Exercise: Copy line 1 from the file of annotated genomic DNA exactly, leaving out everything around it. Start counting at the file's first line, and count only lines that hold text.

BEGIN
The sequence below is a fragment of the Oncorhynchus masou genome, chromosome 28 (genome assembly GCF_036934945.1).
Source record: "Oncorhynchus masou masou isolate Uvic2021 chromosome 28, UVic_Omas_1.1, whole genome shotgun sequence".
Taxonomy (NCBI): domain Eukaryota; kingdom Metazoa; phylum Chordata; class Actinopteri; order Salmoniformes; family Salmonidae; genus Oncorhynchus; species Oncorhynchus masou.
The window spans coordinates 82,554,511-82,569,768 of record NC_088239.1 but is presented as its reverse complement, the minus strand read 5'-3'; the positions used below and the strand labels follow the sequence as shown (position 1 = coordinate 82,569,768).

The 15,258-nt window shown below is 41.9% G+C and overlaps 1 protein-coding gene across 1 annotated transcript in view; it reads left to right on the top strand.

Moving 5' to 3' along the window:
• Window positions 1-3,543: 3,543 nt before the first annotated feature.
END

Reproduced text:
The sequence below is a fragment of the Oncorhynchus masou genome, chromosome 28 (genome assembly GCF_036934945.1).